The Wall Street Journal had an interesting article a few weeks ago about how hospitals respond to errors (New Focus on Averting Errors: Hospital Culture, Mar 16). The article suggests that a shift in the mindset of tackling these occurrences is brewing:
Hospitals are taking what might seem like a surprising approach to confronting the problem: Not only are they trying to improve safety and reduce malpractice claims, they’re also coming up with procedures for handling—and even consoling—staffers who make inadvertent mistakes.
The National Quality Forum, a government-advisory body that sets voluntary safety standards for hospitals, has developed a Care of the Caregiver standard, calling on hospitals to treat traumatized staffers involved in errors as patients requiring care, then involving them in the investigation of what went wrong if their behavior was not found to be reckless or intentional. Just Culture, a model developed by engineer David Marx, stresses finding a middle ground between a blame-free culture, which attributes all errors to system failure and says no individual is held accountable, and overly punitive culture, where individuals are blamed for all mistakes.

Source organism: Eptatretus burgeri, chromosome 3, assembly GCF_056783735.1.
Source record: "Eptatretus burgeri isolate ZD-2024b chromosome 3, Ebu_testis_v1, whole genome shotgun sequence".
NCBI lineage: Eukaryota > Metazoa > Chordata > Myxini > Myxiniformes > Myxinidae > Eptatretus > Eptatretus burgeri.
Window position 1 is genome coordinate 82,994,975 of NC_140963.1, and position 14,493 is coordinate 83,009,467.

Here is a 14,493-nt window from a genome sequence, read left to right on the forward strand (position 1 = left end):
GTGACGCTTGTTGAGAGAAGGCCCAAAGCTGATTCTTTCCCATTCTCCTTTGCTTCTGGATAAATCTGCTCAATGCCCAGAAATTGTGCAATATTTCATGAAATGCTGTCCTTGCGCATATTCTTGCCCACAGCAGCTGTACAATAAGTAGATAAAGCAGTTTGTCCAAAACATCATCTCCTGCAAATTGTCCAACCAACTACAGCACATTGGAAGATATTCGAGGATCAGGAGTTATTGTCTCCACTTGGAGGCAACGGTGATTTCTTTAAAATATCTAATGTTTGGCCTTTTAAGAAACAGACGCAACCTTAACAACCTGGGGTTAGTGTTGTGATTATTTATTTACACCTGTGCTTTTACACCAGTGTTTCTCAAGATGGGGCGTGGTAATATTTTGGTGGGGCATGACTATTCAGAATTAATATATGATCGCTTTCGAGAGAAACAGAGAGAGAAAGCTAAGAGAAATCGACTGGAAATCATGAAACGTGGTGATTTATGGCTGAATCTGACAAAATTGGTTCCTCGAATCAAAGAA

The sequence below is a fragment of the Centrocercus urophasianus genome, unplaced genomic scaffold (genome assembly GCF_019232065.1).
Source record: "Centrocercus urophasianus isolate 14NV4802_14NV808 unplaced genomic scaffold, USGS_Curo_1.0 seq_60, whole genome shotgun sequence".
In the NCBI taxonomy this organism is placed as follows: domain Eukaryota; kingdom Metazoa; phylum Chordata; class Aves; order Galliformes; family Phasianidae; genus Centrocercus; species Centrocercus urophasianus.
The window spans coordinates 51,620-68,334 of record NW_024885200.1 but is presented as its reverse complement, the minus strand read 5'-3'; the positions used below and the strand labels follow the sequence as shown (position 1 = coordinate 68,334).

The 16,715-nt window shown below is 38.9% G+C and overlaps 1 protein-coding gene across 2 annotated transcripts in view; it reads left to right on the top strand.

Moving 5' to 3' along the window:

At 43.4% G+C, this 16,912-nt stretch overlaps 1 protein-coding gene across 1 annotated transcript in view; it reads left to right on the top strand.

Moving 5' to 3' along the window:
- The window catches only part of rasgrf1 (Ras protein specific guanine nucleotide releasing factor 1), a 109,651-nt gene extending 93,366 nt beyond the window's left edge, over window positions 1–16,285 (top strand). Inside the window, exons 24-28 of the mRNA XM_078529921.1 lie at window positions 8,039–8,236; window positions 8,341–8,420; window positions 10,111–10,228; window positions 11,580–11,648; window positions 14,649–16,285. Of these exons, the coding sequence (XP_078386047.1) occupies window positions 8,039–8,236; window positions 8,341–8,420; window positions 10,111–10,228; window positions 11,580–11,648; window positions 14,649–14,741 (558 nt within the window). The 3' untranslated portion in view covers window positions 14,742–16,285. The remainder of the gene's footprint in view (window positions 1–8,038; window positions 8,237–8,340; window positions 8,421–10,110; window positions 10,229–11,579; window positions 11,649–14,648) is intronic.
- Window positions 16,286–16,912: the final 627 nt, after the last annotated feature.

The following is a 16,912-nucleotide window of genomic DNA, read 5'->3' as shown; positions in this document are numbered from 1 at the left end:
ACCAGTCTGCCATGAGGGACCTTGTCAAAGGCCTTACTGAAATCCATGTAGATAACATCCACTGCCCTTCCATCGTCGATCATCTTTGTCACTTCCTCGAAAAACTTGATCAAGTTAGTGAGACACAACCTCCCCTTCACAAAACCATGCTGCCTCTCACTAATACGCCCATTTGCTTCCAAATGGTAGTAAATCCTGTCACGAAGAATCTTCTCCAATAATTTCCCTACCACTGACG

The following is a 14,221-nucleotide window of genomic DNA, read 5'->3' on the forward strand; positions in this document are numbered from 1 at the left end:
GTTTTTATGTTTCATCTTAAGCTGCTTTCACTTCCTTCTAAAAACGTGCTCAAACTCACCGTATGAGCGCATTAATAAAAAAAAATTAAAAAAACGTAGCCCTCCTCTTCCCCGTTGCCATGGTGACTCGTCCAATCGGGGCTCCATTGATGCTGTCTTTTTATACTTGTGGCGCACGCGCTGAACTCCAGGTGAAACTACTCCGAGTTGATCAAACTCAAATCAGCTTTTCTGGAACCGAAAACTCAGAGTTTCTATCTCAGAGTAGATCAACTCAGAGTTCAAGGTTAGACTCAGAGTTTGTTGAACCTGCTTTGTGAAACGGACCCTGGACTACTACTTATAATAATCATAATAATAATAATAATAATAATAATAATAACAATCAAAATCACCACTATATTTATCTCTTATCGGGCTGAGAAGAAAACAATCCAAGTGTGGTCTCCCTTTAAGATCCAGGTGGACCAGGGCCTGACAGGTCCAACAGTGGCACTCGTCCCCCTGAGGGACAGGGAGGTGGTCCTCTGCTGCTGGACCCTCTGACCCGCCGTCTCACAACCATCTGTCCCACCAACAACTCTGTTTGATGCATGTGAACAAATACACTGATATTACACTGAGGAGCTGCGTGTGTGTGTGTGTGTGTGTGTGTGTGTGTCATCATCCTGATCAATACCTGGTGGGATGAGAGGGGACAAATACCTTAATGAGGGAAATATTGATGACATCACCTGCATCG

The article goes on to discuss the case of Julie Thao, a nurse in Madison, WI, who administered the wrong medication to a woman in labor. The baby survived but the mother did not. As the article presents it, the hospital she worked for essentially threw her under the bus as local prosecutors brought criminal charges against her. The overall case for Thao’s culpability is a little unclear. Yes, she made a mistake and didn’t follow every procedure as she was suppose to but there is evidence that the overall procedures were sufficiently cumbersome that no one followed them to the letter.
To put things a little differently, it is unclear how to apportion blame between the process and the person carrying out the process. Steve Spear has written a few things along these lines (see here for an example). He argues that it is hard to find a more involved and motivated workforce than you have in health care. But you still have mistakes. You have a workforce that is highly trained and motivated so the problem must lie in the processes. The fact that errors are relatively few is only a testament to the skills workers have in battling the system.
In some ways, this is classic Demming quality management stuff. There is some inherent variability in the process and failures are not the fault of the workers but of the system and the managers who designed it. It is a little amazing that it has taken so long for this thinking to penetrate hospitals.